Mount St. Helens

Last week I went to see the Mount St. Helens exhibit at the Portland Art Museum during the typically – but that evening especially sparsely – attended Friday evening open hours. Just afterwards, the museum closed for at least a month but now probably two in order to help flatten the curve. Because this means that many won’t be able to see the exhibit, I’m documenting my visit.

Apologies for some image misalignments or strange angles during a time of social distancing when I avoided getting too close to other visitors.

One notable feature of the exhibit was that it included many more women artists than I might have expected. I had a hard time finding much more information out about them later, which attests to the strenuous curatorial work by the exhibit organizers.

Now we enter the galleries. All plaques can be found online here – nobody needs to try to read the text on my photos of the plaques. My selections just scratch the surface of the exhibit, but capture some of the pieces I found most compelling. Most pieces, unless otherwise noted, are titled “Mount St. Helens


Named by the Cowlitz and translating as “Smoker”, the volcano played a central role in Cowlitz and Yakima Nation tribal culture.

Anthropomorphic basalt figures from the region.

The next room featured a present-day National Park map, a “seismic spider” used to measure seismic events, and video reels about the current state of the volcano.

Leading into the exhibit were a series of depictions by contemporary local artist Lucinda Parker.

Another welcoming intro to the shape of the exhibit which commemorates 2020 as the 40th anniversary of the 1980 eruption. The exhibit spans the time from 1845 to the present, as it evolved in art from a “pleasing conical shape” to the “Thrilling and terrifying displays of nature’s sublime power” to an “apocalyptic face” compelling depiction of its “haunting majesty” and the present-day return to life and “serenity.”

The exhibit now begins with series of pre-eruption paintings.

Mounts Rainier, St Helens and Adams by Cleveland Rockwell.

Mount St Helens by Grace Russell Fountain, 1980.

The lower right image of a pleasing conical shape was painted by Grace Russell Fountain in 1980.

It was featured alongside one by her teacher, William Samuel Parrott:

which was flanked on the other side by one by his other student, Eliza Barchus:

Albert Bierstadt – Mount St. Helens, Columbia River, Oregon, ca. 1889 – the plaque notes that the trees in the foreground are autumnal deciduous, indicating the completion of the painting over a long period of time, spanning different seasons.

One of the most compelling to me was the nocturnal portrait by Paul Kane between 1869-1856, which was painted in the European tradition of depicting Mount Vesuvius at night. Apparently this is the most famous depiction of Mount St. Helens completed before 1980.

Impressionists like Greta Allen and Clara Jane Stephens were also inspired by the volcano.

We all know what happened next….. During the eruption, the top 1,300 feet of the volcano collapsed and 57 people in the area were killed. Most of this next section features work by eyewitnesses.

Henk Pander‘s Eruption of Mount St. Helens from Cable Street to the right, and another below. That tenticular ash cloud is quite something.

The Mountain Speaks — Softly by Mary Davis on right. This piece was huge and enveloped the gaze right into it.

Ok this one, Tag III by Barbara Noah, was one of my very favorites, capturing the transformation “from the ridiculous to the sublime, from Muppet to monster.” Check out those eyes.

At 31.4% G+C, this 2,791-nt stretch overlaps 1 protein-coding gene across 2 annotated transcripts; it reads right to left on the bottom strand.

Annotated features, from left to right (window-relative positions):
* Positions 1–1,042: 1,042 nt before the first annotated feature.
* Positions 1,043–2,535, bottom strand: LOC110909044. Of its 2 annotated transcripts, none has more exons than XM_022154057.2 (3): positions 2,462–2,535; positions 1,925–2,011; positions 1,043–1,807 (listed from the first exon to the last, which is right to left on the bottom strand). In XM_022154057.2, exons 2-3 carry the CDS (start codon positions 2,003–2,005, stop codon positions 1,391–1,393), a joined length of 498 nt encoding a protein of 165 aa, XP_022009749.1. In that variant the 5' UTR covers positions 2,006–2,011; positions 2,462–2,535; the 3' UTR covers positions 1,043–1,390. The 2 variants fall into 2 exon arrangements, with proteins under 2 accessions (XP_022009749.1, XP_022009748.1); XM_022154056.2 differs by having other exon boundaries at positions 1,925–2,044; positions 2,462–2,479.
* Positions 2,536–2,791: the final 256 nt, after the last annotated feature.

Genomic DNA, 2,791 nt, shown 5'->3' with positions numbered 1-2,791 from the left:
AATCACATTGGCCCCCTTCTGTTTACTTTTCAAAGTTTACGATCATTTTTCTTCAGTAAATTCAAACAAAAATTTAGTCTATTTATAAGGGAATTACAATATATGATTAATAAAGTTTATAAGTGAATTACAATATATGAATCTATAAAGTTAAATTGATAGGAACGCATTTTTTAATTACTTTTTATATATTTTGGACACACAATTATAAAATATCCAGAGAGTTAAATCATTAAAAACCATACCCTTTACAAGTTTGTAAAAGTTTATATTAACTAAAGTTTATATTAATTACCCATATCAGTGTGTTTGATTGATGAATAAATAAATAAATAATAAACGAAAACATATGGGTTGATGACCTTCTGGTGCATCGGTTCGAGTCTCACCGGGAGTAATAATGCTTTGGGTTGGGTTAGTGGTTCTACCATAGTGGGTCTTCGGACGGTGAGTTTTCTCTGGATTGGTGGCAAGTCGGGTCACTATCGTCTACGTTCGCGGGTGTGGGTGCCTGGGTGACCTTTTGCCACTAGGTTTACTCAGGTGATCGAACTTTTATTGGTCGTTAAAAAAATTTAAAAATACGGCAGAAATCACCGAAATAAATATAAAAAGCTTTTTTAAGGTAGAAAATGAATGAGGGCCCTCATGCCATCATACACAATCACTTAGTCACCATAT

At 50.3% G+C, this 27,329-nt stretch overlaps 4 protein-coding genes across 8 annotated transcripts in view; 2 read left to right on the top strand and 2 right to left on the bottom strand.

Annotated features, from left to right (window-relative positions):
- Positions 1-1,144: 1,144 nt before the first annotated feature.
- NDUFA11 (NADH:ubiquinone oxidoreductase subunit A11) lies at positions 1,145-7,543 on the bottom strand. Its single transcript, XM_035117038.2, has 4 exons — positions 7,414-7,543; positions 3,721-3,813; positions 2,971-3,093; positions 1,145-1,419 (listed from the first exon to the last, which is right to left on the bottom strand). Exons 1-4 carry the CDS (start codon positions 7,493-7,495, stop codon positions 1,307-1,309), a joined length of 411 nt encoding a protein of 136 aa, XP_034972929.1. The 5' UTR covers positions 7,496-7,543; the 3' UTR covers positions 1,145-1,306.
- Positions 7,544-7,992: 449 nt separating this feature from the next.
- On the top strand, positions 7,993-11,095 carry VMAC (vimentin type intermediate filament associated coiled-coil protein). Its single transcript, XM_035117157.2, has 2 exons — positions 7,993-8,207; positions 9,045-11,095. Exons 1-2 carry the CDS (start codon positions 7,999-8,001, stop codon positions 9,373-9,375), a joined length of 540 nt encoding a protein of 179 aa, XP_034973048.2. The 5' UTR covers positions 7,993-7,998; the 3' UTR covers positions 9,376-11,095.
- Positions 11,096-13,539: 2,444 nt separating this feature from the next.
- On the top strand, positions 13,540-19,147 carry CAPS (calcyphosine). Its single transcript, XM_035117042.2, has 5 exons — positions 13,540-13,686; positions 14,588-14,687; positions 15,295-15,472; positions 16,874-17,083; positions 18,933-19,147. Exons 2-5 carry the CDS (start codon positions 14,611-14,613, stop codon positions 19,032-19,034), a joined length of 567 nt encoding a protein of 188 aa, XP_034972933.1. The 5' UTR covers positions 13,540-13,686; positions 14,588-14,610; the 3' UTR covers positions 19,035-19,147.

George Johansen, another contemporary artist, plays with the exotic and the many meanings the volcano can take, as in Black Cat – Mountain on the left, and Mirrored Deck, below. The panting below shows a deck party where St Helens becomes a part of the festivities.

This gallery section was followed by a room of photographs, mostly black and white, which depicted the devastation. My images did not come out well, partially because of the glare and also it’s just weird to take photographs of photographs. So I’m not going to show those, but the official Exhibit page features a couple of them.

In an alcove off of the photographs I discovered another favorite area: Ursula K. Le Guin’s pastel drawings of Mount St. Helens below and an image of her during a junket into the red zone at left by her friend Henk Pander, who accompanied her on this trip and whose work was profiled earlier.

For more comprehensive info on Le Guin’s work in the exhibit and other art see this article in the Oregonian.

….. back into the room of photographs and objects …..

Glass artists blew ornaments and even entire bowls incorporating the ashes from the eruption.

the pure devastation. ok, just a few photos of photos.

A part of the unstable rim photographed 10 minutes apart.

Elk ascending the unstable rim.

Brad Johnson’s Mount St. Helens Thin Place, Inferno of 2019 — this was another that really captured me. The volcano as a Thin Place, where beings can transit to or from the underworld, also in the tradition of Dante/Botticelli. This piece was made with hide glue and gampi paper on an archival print.

The exhibit was rounded out by this enormous piece by Cameron Martin. Remission, 2006. Acrylic on canvas. 

This final piece depicts the uneasy serenity of the volcano on our horizon now that we know what it can do. My photo doesn’t show it, but inside of the crater where the cone grows again the artist did a wonderful job of showing something seething there.

I was 2 years old when the volcano erupted so have no personal memory of this event, though of course I grew up hearing about it. An affinity with the volcano, yes. Maybe at some point I’ll add images from backpacking trips through the moonscape of the MSH dead zone on the Plains of Abraham or the incredible vistas afforded by backpacking in the adjoining Mount Margaret Wilderness.